Defining Mechanisms of Sensitivity and Resistance to Histone Deacetylase Inhibitors to Develop Effective Thereaputic Strategies for the Treatment of Aggressive Diffuse Large B-Cell Lymphoma
AuthorHavas, Aaron Paul
KeywordsDiffuse Large B-cell lymphoma
Histone deacetylase inhibitor
microtubule targeting agents
cell cycle regulation
AdvisorSmith, Catharine L.
MetadataShow full item record
PublisherThe University of Arizona.
RightsCopyright © is held by the author. Digital access to this material is made possible by the University Libraries, University of Arizona. Further transmission, reproduction or presentation (such as public display or performance) of protected items is prohibited except with permission of the author.
AbstractDiffuse large B-cell lymphoma (DLBCL) is the most common form of non-Hodgkin lymphoma (NHL). The current standard of care is the combination of rituximab with cyclophosphamide, doxorubicin, vincristine and prednisone (R-CHOP), but this only results in a 60% over-all 5-year survival rate, thus highlighting a need for new therapeutic approaches. Histone deacetylase inhibitors (HDACi) are novel therapeutics that is being clinically evaluated for combination therapy. Rational selection of companion therapeutics for HDACi is difficult due to their poorly understood, cell-type specific mechanisms of action. To understand these mechanisms better, we developed a pre-clinical model system of response to the HDACi belinostat. Using this model system, we identified two major responses. Resistance, consisting of a reversible G1 cell cycle arrest with little induction of apoptosis; or sensitivity, consisting of mitotic arrest and high levels of apoptosis. In this dissertation, we determine that the induction of G1 cell cycle arrest is due to the increased expression of cyclin dependent kinase inhibitors (CDKi) that bind to and inhibit the cyclin E/CDK2 complex thereby blocking the final repressive phosphorylation steps of Rb protein. Repression of transcriptional elongation blocked CDKi upregulation and prevented G1 cell cycle arrest in belinostat-resistant cells. Additionally, we identified that belinostat arrests sensitive cells prior to metaphase and belinostat-resistant cells slow-down in mitosis but complete the process prior to arresting in G1. The combination of belinostat with the microtubule-targeting agent, vincristine resulted in strong synergistic induction of apoptosis by targeting mitotic progression. Furthermore, this combination prevents polyploidy, a key mechanism of resistance to microtubule targeting agents. Finally, we utilized selective class one HDAC inhibitors to identify the individual contributions of HDACs in the eliciting the responses observed with belinostat treatment. HDAC1&2 inhibition recapitulated the belinostat-resistant phenotype of G1 cell cycle arrest with little apoptosis, in both belinostat-resistant and sensitive cell lines. HDAC3 inhibition resulted in the induction of DNA damage, increased S phase and the induction of apoptosis in belinostat-resistant cells. Belinostat-resistant cells did not have observable effects to HDAC3 inhibitor alone but when combined with vincristine had significantly increased G2/M population at early time points. This suggests that HDAC3 maintains roles in DNA replication and also in mitotic progression. HDAC3 inhibition combined with vincristine resulted in a significant increase in polyploidy, suggesting that HDAC3 might not regulate the expression of apoptotic regulating factors as belinostat does.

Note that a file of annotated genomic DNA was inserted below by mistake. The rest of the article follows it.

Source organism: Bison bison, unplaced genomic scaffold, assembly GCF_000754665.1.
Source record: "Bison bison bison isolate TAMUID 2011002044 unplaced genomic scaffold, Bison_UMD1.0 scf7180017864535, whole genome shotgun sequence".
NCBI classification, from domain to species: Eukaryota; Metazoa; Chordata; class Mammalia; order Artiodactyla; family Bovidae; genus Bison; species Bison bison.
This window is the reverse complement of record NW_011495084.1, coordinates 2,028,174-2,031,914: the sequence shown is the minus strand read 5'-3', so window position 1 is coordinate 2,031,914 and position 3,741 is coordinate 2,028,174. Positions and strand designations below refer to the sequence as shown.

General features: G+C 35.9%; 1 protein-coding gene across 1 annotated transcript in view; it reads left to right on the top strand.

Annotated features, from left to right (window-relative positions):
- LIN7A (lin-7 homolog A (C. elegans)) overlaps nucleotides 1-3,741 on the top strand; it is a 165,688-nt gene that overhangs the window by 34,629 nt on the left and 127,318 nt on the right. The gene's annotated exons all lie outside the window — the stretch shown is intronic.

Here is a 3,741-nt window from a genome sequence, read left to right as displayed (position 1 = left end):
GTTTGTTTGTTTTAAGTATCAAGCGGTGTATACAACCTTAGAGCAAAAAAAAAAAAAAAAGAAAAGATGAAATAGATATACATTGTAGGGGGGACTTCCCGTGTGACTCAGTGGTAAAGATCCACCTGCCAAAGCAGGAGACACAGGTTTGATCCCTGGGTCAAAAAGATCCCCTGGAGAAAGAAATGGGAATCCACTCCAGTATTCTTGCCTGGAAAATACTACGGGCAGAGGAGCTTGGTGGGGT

Degree ProgramGraduate College